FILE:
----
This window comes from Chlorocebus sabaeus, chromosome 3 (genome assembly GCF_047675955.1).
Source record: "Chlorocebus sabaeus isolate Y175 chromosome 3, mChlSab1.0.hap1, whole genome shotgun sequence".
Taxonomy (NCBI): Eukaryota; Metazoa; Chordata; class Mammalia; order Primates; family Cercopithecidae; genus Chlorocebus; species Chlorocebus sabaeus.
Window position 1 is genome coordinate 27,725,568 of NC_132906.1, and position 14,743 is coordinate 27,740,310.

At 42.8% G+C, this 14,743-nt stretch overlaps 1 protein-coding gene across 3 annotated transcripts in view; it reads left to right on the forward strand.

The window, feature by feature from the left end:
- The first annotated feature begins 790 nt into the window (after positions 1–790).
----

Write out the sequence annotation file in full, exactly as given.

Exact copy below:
This window comes from Chlorocebus sabaeus, chromosome 3 (genome assembly GCF_047675955.1).
Source record: "Chlorocebus sabaeus isolate Y175 chromosome 3, mChlSab1.0.hap1, whole genome shotgun sequence".
Taxonomy (NCBI): Eukaryota; Metazoa; Chordata; class Mammalia; order Primates; family Cercopithecidae; genus Chlorocebus; species Chlorocebus sabaeus.
Window position 1 is genome coordinate 27,725,568 of NC_132906.1, and position 14,743 is coordinate 27,740,310.

At 42.8% G+C, this 14,743-nt stretch overlaps 1 protein-coding gene across 3 annotated transcripts in view; it reads left to right on the forward strand.

The window, feature by feature from the left end:
- The first annotated feature begins 790 nt into the window (after positions 1–790).